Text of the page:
Kohlrabi Cuisine

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kohlrabi-cuisine

Star Wars fans may wonder if George Lucas used the ridiculous-looking Kohlrabi as inspiration for some of his creatures (have you seen the new Star Wars: The Rise of Skywalker?). Kohlrabi is a great item to grow in our region because it is relatively disease and pest resistant, and it’s good for you and the environment. Go Kohlrabi!

Here are some Kohlrabi facts and tips:

  • Eat it raw or cooked.
  • Peel it!
  • You can eat the leaves.
  • Separate the leaves from the bulb to store. Leaves go in a bag, the bulb in the fridge crisper.
  • Kohlrabi is crunchy, mildly spicy, and sweet.
  • Amazing in soups.
  • Quick Fix: shave, grate or cut into thin strips, toss with chopped apples and vinaigrette… Voila!

The website thekitchn.com offers a great kohlrabi guide in the article 5 Tasty Ways to Prepare Kohlrabi: raw, soups, fritters, roasted, and steamed.

In Your Bag: Week of December 30th

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Here’s what you can expect to find in Field Goods fruit and vegetable bags for this week. At-a-glance list is below, scroll for more details!

Fruit & Vegetable Bags

Family, Standard, and Small Bags Include:

  • Kipfler Potatoes
  • Apple Cider
  • Yellow & Red Onions
  • Cranberries
  • Butterhead Lettuce
  • Soldier Beans

Single Bags Include:

  • Kipfler Potatoes
  • Apple Cider
  • Yellow & Red Onions
  • Cranberries
  • Butterhead Lettuce

Carb-Conscious Bags Include:

  • Butterhead Lettuce
  • Soldier Beans
  • Yellow & Red Onions
  • Spring Mix
  • Curly Kale

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King Kipfler

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roasted-fingerling-kipfler-potatoes

Richard Guardi of Skymeadow Farms grows these outstanding potatoes specially for Field Goods. Richard is our guy for specialty potatoes!

The Kipfler (also known as Austrian Crescent Potatoes) is a type of fingerling. They have deep yellow flesh with a waxy and firm texture making it a perfect potato for salads or roasting. The name is of Austrian descent with “kipfel” translating to croissant, appropriately given since the yellow potato resembles the popular pastry. Keeping to its roots, these potatoes can get big, so if you’re looking at something that more closely resembles a toddler’s foot than an adult finger, odds are you have a Kipfler in your hand.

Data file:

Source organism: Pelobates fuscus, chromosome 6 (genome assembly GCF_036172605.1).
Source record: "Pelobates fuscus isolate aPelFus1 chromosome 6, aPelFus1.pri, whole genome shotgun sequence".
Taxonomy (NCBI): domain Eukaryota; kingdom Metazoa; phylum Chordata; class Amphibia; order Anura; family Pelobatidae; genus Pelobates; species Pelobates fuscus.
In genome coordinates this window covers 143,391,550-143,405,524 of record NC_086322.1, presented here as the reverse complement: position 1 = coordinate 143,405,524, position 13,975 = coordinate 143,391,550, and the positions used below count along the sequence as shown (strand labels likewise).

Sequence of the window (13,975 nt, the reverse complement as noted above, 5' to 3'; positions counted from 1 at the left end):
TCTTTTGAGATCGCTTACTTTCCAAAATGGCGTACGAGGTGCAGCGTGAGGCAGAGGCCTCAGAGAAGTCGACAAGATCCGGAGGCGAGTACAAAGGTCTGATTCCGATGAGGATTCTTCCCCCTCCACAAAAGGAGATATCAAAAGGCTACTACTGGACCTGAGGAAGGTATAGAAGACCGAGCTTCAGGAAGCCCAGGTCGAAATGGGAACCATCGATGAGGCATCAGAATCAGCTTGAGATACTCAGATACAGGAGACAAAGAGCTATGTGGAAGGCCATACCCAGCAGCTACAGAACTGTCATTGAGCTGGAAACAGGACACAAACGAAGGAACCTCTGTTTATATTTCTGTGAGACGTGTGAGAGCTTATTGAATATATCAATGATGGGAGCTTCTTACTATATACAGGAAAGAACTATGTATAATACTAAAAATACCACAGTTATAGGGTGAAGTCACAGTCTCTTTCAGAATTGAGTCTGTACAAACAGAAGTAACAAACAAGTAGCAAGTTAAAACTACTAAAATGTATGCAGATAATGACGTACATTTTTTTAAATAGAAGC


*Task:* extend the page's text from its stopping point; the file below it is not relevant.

We also have another Germanic item for you this week… the super special Spätzle is our Pasta of the Week! It is a traditional egg noodle made with local milk and farm fresh eggs.

In Your Bag: Week of December 23rd

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Here’s what you can expect to find in Field Goods fruit and vegetable bags for this week. At-a-glance list is below, scroll for more details!

Fruit & Vegetable Bags

Family, Standard, and Small Bags Include:

  • Butterhead Lettuce
  • Watermelon Radish
  • Parsnips
  • Jester Squash
  • Cranberries
  • Garlic

Single Bags Include:

  • Butterhead Lettuce
  • Watermelon Radish
  • Parsnips
  • Jester Squash
  • Cranberries

Carb-Conscious Bags Include:

  • Butterhead Lettuce
  • Watermelon Radish
  • Parsnips
  • Garlic
  • Spinach

Read More

Underappreciated Butterhead Lettuce

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butterhead-lettuce

Lettuce tell you what the deal is… Nutritionists and dietitians rank leafy greens as the easiest way to bulk up your vitamin intake. Vitamins including A, C, and K practically radiate from these fronds! This leafy green veggie helps fight inflammation and other related diseases like diabetes and cancer.

Butterhead lettuces have soft, buttery-textured leaves that form very loose “heads”. They boast a mild, sweet and succulent flavor. As its name suggests, butterhead lettuce is so tender that it melts in the mouth like butter, particularly the heart, when the lettuce is picked. It forms a loose head of large leaves resembling an open rose.

Historical FYI: Butterhead lettuce originated in the Mediterranean basin. It was originally cultivated in ancient Egypt for the extraction of oil from its seeds. There is evidence of the plant appearing as early as 2680 BC. It also appears in various medieval writings from 1098 to 1179 and is specifically mentioned as a medicinal herb.